Between 1945 and 1965 almost the entire Indo-European community of the former Netherlands Indies, the later Republic of Indonesia, left their land of birth. This was not a free choice as president Soekarno started bashing the Western and especially the Dutch elements in his young state almost collapsing as a result of his disastrous social and economic policy. In order to withstand the disintegrating power of communism and muslim groups, he had to find a common ennemy. The Indos considering themselves as a mixed ethnic group and who before the war often did not emphasize their indigenous descent, now have become the ennemy.
For most Indos leaving Indonesia meant their Indonesia seized their country and all they possessed. Thanks to their perseverence, good education, will power and ability to accomodate Indos managed to building up a new life in their patria the Netherlands or in the other countries.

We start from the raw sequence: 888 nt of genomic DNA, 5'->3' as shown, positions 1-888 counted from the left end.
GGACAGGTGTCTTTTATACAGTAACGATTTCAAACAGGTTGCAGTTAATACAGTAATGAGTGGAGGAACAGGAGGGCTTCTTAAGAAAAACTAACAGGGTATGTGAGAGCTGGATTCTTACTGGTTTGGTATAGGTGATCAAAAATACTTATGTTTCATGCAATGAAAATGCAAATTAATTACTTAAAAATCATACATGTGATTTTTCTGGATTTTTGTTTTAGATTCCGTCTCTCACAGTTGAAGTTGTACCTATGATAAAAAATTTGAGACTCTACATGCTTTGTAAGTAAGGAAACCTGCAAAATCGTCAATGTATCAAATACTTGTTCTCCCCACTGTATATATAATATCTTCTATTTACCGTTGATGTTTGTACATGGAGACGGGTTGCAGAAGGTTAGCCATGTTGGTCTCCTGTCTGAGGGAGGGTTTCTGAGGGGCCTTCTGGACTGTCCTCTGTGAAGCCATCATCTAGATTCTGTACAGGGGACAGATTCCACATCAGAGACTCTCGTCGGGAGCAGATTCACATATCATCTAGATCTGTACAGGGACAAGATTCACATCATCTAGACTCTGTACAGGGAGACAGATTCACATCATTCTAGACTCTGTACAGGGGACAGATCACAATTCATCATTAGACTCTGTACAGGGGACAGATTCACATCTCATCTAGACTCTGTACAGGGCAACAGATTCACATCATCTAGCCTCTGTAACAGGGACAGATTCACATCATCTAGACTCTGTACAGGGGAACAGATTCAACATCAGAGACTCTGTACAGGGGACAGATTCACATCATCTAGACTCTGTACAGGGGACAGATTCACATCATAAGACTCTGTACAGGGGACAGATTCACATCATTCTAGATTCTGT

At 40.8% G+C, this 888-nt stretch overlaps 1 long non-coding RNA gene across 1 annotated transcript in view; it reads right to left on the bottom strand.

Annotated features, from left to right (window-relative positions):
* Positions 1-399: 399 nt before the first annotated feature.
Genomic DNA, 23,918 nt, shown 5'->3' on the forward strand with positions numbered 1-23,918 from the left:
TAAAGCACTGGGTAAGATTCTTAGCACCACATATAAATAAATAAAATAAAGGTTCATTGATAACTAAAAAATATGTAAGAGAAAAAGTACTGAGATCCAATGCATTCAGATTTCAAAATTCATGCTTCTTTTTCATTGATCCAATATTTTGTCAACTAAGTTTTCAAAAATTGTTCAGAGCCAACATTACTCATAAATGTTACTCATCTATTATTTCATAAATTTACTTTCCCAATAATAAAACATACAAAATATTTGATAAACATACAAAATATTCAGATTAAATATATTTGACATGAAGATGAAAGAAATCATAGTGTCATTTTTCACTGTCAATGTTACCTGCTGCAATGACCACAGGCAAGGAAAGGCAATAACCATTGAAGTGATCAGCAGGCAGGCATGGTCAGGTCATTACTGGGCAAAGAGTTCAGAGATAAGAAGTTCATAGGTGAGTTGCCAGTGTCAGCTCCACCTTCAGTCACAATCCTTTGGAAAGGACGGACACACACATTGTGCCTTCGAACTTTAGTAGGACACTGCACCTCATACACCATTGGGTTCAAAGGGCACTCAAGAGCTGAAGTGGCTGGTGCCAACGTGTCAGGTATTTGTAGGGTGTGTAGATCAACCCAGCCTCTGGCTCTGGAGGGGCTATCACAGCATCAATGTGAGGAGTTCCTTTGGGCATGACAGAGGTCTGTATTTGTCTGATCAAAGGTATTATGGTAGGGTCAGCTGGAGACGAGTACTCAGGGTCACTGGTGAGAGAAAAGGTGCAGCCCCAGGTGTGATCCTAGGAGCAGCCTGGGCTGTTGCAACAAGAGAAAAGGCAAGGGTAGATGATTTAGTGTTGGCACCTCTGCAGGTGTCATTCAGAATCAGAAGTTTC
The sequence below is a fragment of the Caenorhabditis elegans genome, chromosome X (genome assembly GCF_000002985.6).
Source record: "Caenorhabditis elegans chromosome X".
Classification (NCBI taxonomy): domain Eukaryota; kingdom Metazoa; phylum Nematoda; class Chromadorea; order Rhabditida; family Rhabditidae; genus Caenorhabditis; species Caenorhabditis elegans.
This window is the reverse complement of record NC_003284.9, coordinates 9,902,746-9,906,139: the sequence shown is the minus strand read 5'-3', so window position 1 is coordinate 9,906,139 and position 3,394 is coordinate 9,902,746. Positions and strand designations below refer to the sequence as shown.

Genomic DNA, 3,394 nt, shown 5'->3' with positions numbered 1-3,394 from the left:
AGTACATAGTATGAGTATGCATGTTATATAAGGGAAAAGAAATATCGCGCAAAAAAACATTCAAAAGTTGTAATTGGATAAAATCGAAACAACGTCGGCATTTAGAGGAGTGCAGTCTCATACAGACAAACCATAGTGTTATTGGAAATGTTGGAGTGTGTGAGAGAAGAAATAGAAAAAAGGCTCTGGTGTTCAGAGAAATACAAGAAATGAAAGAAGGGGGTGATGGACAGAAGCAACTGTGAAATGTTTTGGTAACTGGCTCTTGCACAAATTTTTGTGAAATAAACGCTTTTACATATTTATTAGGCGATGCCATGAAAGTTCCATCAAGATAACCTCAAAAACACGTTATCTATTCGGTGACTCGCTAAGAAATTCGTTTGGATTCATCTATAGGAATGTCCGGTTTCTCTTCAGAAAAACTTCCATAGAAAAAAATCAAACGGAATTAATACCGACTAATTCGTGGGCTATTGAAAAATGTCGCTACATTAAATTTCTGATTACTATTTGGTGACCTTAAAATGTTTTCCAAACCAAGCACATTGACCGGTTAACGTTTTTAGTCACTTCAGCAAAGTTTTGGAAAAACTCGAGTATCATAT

It was not always easy and now the stories are reveiled about the ‘cold’ treat when arriving in the Netherlands, the not paid salaries and pensions when Indos were POW’s during the war, and last but not least the loans of the Dutch government for the housing and furniture.
But to the Indos feel themselves a people in diaspora? This first of two articles tries to give some answers.